Classic SF With Absolutely No Agenda Whatsoever…

As happens from time to time, I recently noticed an author being subjected to complaints that their fiction has an “agenda,” that there are “political elements” in their story, that it touches on society, class, race, culture, gender, and history. As it happens, the calumniated author is one of those younger authors, someone who’s probably never owned a slide-rule or an IBM Selectric. Probably never had ink-well holes in their school desks. Undoubtedly, they may be missing context that I, a person of somewhat more advanced years, can provide.

Golden Age science fiction was, of course, a wonder of agenda-free writing: No political, racial, or gender concerns tainted their deadly deathless prose. Heck, a lot of old-timey SF never so much as hinted that visible minorities or women even existed! Modern authors might find these old-style works inspiring. Perhaps some examples are in order.

(Sadly, there is still no sarcasm font available on this site…)

Young Isaac Asimov, for example, was a self-confessed Futurian, which was a left-wing group. Some Futurians were once banned from WorldCon for their political views. But not Asimov; he was too popular to exclude. Nor did he allow his personal politics to taint his fiction. Consider his Foundation series (1951)—which, as we all know, is about a one-thousand-year effort to covertly place all significant political power in the Milky Way in the hands of a small, secretive elite.

Cyril Kornbluth, also a Futurian, similarly kept his SF utterly free of any political statements of the sort I might have noticed when I was a teenager. Instead, he focused on politics-free entertainment like “The Marching Morons” (1951), a value-neutral story about how sometimes the best solution for life’s challenges is to just kill society’s least-fit 90 percent.

John W. Campbell’s Astounding once bestrode the world of SF fandom like the Colossus of Rhodes, thanks in large part to politically neutral stories like Randall Garrett’s “The Queen Bee” (1958), an amusing tale about compelling women to submit to endless baby-making under frontier conditions (whether or not they want children). Astounding also published H. Beam Piper’s “A Slave is a Slave” (1962), an utterly context-independent story—coincidentally published about the time the American Civil Rights movement was underway—which assures the reader that “the downtrodden and long-suffering proletariat aren’t at all good or innocent or virtuous. They are just incompetent (…).” Then there was Heinlein’s “If This Goes On—” (1940), an apolitical tale about freedom-loving rebels confronting an oppressive theocracy. I challenge the pickiest reader to detect any sort of political agenda in these stories!

Galaxy magazine, an Astounding rival, competed for the same audience with its own slate of politics-free stories, like Vance’s The Last Castle (1966), in which effete and ineffective aristocrats struggle to survive the wrath of slaves threatened with a return to their former, quite savage, homeland. It also published Ray Bradbury’s “The Fireman,” in which firemen manfully pursue their duty to rid America of books (this was later expanded into the best-selling novel Fahrenheit 451 [1953]). It published Pohl and Kornbluth’s serial Gravy Planet (later published as The Space Merchants [1952]), in which society enjoys the full benefits of a consumerist society untrammelled by concerns other than the bottom line. Each one of these texts is a gem of transparent storytelling, without the slightest taint of subtext. Or at least they were when teenage me read them…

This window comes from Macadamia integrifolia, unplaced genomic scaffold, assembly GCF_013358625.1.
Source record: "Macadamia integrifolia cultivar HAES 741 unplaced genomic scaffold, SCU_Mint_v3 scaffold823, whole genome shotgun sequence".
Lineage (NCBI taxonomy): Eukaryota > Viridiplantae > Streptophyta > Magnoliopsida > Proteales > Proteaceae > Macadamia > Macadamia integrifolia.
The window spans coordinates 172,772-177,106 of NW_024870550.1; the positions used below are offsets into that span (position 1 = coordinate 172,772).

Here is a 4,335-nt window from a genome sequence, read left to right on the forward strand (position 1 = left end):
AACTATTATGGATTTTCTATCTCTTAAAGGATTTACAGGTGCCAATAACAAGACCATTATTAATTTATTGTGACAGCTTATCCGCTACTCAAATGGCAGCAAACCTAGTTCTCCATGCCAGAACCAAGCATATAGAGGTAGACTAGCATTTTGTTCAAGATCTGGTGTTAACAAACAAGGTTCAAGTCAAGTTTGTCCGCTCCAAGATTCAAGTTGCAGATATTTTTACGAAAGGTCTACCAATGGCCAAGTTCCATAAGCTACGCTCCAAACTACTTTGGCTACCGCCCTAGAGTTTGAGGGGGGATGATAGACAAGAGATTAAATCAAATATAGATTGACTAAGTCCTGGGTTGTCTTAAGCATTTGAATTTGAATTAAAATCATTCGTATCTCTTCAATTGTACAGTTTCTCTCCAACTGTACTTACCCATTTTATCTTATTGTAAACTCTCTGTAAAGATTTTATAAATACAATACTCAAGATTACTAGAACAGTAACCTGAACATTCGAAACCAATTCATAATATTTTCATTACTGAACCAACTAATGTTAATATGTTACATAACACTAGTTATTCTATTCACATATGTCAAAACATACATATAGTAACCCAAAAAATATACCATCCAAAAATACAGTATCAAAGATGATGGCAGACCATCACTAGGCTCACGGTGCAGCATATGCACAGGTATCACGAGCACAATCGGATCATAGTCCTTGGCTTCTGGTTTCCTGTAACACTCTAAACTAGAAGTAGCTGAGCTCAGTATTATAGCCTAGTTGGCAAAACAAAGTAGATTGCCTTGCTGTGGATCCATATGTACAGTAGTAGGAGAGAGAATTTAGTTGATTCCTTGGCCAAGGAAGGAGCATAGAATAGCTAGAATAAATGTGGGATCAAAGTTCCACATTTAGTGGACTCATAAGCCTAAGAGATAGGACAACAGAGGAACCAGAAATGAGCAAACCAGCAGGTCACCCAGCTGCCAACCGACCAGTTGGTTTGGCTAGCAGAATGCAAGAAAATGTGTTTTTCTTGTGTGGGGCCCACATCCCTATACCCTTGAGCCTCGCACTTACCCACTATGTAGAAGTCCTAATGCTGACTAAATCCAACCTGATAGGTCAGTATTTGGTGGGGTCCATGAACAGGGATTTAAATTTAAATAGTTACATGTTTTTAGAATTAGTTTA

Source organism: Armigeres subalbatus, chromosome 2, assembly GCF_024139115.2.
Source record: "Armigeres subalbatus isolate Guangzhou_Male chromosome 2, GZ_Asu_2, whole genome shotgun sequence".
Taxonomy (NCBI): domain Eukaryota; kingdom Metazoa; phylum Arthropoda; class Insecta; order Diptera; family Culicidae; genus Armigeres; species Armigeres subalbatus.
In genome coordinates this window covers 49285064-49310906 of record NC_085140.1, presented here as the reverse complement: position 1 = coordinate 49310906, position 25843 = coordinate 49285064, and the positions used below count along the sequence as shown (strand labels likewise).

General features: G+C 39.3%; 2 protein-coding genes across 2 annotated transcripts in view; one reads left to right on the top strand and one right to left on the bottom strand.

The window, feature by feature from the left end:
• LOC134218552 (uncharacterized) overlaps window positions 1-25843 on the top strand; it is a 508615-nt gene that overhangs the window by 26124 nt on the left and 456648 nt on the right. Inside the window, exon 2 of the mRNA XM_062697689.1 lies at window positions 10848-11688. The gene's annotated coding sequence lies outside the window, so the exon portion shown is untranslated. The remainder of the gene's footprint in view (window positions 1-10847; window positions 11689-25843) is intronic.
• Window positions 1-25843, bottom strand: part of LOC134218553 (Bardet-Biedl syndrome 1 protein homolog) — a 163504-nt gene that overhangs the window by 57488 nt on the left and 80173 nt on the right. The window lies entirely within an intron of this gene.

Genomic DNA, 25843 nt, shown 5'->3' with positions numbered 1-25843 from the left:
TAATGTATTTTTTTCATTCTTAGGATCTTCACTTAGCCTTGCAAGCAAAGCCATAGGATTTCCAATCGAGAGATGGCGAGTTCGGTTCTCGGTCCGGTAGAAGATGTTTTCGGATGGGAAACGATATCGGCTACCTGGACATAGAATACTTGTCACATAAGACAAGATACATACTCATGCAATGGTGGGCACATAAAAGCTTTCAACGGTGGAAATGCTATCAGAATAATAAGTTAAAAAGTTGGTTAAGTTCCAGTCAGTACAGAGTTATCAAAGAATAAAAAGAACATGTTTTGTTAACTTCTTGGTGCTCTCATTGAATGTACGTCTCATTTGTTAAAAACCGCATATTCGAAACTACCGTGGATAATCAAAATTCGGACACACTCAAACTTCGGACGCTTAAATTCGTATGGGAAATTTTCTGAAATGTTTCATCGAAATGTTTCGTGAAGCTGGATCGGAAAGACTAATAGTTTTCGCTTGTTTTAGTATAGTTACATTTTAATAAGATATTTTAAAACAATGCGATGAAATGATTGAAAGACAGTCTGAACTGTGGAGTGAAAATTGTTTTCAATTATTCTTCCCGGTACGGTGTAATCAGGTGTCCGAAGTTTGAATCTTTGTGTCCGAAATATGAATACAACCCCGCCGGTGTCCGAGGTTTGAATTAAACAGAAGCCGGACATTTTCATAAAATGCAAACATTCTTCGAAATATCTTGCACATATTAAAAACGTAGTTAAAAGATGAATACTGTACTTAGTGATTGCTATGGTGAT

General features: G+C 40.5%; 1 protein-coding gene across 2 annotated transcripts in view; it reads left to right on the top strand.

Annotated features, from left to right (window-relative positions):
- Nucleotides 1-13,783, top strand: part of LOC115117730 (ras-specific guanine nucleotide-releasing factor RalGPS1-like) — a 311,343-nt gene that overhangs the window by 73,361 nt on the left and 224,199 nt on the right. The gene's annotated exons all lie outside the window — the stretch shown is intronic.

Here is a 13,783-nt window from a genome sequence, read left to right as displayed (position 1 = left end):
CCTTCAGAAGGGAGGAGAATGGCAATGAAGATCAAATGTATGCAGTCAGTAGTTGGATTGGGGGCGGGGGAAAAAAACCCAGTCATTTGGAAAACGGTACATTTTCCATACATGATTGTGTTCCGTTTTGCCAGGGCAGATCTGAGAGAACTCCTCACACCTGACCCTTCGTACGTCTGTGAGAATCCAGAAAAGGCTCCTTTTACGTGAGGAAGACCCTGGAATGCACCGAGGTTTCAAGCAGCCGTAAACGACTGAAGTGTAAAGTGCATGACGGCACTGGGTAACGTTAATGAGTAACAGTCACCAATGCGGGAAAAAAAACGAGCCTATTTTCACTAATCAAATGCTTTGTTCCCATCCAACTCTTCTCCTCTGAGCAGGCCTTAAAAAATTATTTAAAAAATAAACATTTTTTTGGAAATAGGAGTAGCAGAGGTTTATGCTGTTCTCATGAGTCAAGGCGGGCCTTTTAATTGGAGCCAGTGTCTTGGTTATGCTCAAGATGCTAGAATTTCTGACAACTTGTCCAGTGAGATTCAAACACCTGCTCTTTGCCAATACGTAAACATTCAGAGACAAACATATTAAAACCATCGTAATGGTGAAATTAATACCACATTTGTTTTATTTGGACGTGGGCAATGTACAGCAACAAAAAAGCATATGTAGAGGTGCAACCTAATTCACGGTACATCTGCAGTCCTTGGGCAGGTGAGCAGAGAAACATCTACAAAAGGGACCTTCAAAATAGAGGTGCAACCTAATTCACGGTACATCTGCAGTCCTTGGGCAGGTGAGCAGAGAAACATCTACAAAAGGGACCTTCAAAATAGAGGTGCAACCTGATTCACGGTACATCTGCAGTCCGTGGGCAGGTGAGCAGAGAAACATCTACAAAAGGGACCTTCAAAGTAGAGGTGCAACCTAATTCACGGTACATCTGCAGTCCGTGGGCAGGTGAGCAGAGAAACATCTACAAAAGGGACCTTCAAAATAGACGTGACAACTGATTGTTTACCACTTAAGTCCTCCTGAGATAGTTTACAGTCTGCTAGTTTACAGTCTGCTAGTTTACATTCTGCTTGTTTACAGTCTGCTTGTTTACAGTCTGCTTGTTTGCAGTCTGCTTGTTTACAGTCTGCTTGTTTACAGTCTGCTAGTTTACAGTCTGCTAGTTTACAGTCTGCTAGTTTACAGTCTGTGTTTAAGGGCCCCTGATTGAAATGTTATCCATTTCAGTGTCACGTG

This careful, purposeful neutrality extended to novel-length works as well: Clifford Simak’s City (1952), for example, details humanity’s long, slow, inexorable decline towards irrelevance and extinction thanks to a long series of well-meaning but unfortunate decisions. I can’t think of any real-world issues this fix-up, composed shortly after the Atomic Bomb made total human extermination a real possibility, could possibly be referencing.

Similarly, Walter M. Miller’s A Canticle for Leibowitz (1959) is a straightforward whizzbanger about monks bravely preserving knowledge in the face of global thermonuclear war for an age when humanity, having learned nothing from radiation-scoured wastelands and centuries of dark ages, might wish once again to make use of said knowledge to lay waste to the world. Modern writers might have ruined the story with intrusive moralizing. Miller comforts the reader with wholesome adventure fare: musings on the morality of euthanasia and the human proclivity to repeat the failures of the past:

Listen, are we helpless? Are we doomed to do it again and again and again? Have we no choice but to play the Phoenix in an unending sequence of rise and fall?

Let tales like those above, and all the works like them—Starship Troopers (1959), A Mirror for Observers (1955), Nineteen Eighty-Four (1949), and so on—stand as examples of the straightforward, uncomplicated, and above all issue-free science fiction authors could craft, if only they tried.

In the words of Wikipedia editor TexasAndroid, prolific book reviewer and perennial Darwin Award nominee James Davis Nicoll is of “questionable notability.” His work has appeared in Publishers Weekly and Romantic Times as well as on his own websites, James Nicoll Reviews and Young People Read Old SFF (where he is assisted by editor Karen Lofstrom and web person Adrienne L. Travis). He is currently a finalist for the 2020 Best Fan Writer Hugo Award and is surprisingly flammable.



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